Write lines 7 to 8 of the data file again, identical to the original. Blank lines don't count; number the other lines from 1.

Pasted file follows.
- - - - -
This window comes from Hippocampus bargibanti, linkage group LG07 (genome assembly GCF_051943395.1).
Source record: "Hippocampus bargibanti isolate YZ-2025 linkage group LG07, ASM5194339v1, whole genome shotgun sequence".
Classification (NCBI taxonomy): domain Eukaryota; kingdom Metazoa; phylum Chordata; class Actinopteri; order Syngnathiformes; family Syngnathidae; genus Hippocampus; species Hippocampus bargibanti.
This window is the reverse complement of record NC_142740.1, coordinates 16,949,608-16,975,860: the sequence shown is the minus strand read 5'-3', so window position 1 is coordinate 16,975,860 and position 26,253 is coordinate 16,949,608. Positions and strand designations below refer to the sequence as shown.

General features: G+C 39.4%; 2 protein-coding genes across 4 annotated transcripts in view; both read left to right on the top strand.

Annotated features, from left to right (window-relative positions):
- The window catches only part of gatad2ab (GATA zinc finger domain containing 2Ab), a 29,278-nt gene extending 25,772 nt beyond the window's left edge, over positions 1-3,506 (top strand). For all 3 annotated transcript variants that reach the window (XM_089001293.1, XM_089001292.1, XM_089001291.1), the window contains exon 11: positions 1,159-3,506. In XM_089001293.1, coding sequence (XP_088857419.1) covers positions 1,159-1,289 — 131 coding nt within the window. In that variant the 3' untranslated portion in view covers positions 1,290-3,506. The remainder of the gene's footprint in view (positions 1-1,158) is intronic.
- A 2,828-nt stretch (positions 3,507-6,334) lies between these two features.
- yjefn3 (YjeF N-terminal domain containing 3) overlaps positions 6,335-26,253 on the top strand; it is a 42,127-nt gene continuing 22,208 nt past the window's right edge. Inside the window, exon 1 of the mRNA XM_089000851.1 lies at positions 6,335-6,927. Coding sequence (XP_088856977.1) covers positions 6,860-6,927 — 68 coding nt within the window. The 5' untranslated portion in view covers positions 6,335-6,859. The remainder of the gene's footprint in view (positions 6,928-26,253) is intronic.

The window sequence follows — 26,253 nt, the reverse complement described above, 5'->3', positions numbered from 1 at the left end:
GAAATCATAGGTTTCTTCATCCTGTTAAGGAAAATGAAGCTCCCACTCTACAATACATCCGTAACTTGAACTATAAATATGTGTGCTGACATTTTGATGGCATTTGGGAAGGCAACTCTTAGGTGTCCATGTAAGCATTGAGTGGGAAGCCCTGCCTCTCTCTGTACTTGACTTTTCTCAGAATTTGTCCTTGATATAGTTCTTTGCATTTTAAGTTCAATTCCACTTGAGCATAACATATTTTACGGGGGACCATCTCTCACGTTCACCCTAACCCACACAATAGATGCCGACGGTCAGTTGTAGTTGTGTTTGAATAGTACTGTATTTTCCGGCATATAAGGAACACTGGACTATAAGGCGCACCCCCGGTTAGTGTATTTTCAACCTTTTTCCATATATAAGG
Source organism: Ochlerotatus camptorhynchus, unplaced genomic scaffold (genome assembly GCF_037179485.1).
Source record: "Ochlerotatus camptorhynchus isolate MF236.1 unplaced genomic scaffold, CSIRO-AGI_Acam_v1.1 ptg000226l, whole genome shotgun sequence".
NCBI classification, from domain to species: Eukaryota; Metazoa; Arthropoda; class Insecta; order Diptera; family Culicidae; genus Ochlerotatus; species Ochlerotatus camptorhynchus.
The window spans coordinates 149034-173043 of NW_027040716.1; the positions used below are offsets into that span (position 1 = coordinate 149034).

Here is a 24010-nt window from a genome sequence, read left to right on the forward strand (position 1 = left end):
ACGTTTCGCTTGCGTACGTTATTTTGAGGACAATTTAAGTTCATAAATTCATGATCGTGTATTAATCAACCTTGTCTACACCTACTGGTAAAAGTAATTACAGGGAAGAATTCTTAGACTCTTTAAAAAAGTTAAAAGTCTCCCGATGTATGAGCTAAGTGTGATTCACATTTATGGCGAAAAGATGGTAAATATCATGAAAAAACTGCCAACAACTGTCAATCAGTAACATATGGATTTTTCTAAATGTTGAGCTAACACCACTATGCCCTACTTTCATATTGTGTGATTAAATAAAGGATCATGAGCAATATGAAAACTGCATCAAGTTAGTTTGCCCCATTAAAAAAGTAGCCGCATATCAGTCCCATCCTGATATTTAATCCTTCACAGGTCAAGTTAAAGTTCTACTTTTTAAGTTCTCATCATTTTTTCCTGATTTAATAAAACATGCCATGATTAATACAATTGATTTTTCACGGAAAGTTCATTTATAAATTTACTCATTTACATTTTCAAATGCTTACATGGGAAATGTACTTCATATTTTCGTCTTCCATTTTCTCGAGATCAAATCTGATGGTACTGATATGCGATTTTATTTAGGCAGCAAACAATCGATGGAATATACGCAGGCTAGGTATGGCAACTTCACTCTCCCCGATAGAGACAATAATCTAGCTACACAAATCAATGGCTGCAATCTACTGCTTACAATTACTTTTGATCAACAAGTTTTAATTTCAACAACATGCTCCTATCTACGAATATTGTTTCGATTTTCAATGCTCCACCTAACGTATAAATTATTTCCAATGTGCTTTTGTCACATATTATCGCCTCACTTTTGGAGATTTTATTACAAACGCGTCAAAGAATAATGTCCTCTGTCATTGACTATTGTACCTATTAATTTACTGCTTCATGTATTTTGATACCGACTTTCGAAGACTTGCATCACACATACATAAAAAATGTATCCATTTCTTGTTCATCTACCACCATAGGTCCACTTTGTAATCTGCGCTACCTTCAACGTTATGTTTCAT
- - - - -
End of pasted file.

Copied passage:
- The window catches only part of gatad2ab (GATA zinc finger domain containing 2Ab), a 29,278-nt gene extending 25,772 nt beyond the window's left edge, over positions 1-3,506 (top strand). For all 3 annotated transcript variants that reach the window (XM_089001293.1, XM_089001292.1, XM_089001291.1), the window contains exon 11: positions 1,159-3,506. In XM_089001293.1, coding sequence (XP_088857419.1) covers positions 1,159-1,289 — 131 coding nt within the window. In that variant the 3' untranslated portion in view covers positions 1,290-3,506. The remainder of the gene's footprint in view (positions 1-1,158) is intronic.
- A 2,828-nt stretch (positions 3,507-6,334) lies between these two features.